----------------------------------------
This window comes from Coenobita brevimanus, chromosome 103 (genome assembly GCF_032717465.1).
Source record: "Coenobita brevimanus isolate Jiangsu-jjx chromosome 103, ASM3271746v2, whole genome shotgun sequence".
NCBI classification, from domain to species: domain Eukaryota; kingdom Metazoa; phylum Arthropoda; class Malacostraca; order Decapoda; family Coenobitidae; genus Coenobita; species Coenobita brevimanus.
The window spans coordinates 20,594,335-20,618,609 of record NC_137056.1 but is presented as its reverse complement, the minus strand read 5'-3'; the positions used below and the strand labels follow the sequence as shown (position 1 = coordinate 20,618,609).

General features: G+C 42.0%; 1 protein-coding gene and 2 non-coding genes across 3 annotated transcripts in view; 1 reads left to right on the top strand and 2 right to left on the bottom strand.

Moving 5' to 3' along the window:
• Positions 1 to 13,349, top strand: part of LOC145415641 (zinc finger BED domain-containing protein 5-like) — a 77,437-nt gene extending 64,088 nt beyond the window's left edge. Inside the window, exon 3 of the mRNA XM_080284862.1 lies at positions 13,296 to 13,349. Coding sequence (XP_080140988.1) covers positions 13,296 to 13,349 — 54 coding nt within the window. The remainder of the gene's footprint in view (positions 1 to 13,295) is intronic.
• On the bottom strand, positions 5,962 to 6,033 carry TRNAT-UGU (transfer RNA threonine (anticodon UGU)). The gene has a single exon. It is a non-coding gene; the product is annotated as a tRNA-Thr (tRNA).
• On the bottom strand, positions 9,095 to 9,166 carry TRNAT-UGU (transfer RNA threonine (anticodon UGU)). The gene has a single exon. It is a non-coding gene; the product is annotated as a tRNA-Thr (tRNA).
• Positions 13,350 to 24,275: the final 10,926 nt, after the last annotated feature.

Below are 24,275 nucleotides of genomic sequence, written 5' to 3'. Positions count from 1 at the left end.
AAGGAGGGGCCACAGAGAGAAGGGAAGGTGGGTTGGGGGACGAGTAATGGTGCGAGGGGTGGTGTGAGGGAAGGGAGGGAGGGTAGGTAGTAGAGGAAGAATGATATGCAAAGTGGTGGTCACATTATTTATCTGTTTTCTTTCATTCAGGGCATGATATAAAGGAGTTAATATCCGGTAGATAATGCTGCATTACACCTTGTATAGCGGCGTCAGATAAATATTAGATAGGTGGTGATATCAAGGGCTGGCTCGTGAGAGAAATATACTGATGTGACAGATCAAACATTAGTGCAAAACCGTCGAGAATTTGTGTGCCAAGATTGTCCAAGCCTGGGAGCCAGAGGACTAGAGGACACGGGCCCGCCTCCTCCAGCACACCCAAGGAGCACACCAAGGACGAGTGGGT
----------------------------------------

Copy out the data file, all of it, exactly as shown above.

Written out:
This window comes from Coenobita brevimanus, chromosome 103 (genome assembly GCF_032717465.1).
Source record: "Coenobita brevimanus isolate Jiangsu-jjx chromosome 103, ASM3271746v2, whole genome shotgun sequence".
NCBI classification, from domain to species: domain Eukaryota; kingdom Metazoa; phylum Arthropoda; class Malacostraca; order Decapoda; family Coenobitidae; genus Coenobita; species Coenobita brevimanus.
The window spans coordinates 20,594,335-20,618,609 of record NC_137056.1 but is presented as its reverse complement, the minus strand read 5'-3'; the positions used below and the strand labels follow the sequence as shown (position 1 = coordinate 20,618,609).

General features: G+C 42.0%; 1 protein-coding gene and 2 non-coding genes across 3 annotated transcripts in view; 1 reads left to right on the top strand and 2 right to left on the bottom strand.

Moving 5' to 3' along the window:
• Positions 1 to 13,349, top strand: part of LOC145415641 (zinc finger BED domain-containing protein 5-like) — a 77,437-nt gene extending 64,088 nt beyond the window's left edge. Inside the window, exon 3 of the mRNA XM_080284862.1 lies at positions 13,296 to 13,349. Coding sequence (XP_080140988.1) covers positions 13,296 to 13,349 — 54 coding nt within the window. The remainder of the gene's footprint in view (positions 1 to 13,295) is intronic.
• On the bottom strand, positions 5,962 to 6,033 carry TRNAT-UGU (transfer RNA threonine (anticodon UGU)). The gene has a single exon. It is a non-coding gene; the product is annotated as a tRNA-Thr (tRNA).
• On the bottom strand, positions 9,095 to 9,166 carry TRNAT-UGU (transfer RNA threonine (anticodon UGU)). The gene has a single exon. It is a non-coding gene; the product is annotated as a tRNA-Thr (tRNA).
• Positions 13,350 to 24,275: the final 10,926 nt, after the last annotated feature.

Below are 24,275 nucleotides of genomic sequence, written 5' to 3'. Positions count from 1 at the left end.
AAGGAGGGGCCACAGAGAGAAGGGAAGGTGGGTTGGGGGACGAGTAATGGTGCGAGGGGTGGTGTGAGGGAAGGGAGGGAGGGTAGGTAGTAGAGGAAGAATGATATGCAAAGTGGTGGTCACATTATTTATCTGTTTTCTTTCATTCAGGGCATGATATAAAGGAGTTAATATCCGGTAGATAATGCTGCATTACACCTTGTATAGCGGCGTCAGATAAATATTAGATAGGTGGTGATATCAAGGGCTGGCTCGTGAGAGAAATATACTGATGTGACAGATCAAACATTAGTGCAAAACCGTCGAGAATTTGTGTGCCAAGATTGTCCAAGCCTGGGAGCCAGAGGACTAGAGGACACGGGCCCGCCTCCTCCAGCACACCCAAGGAGCACACCAAGGACGAGTGGGT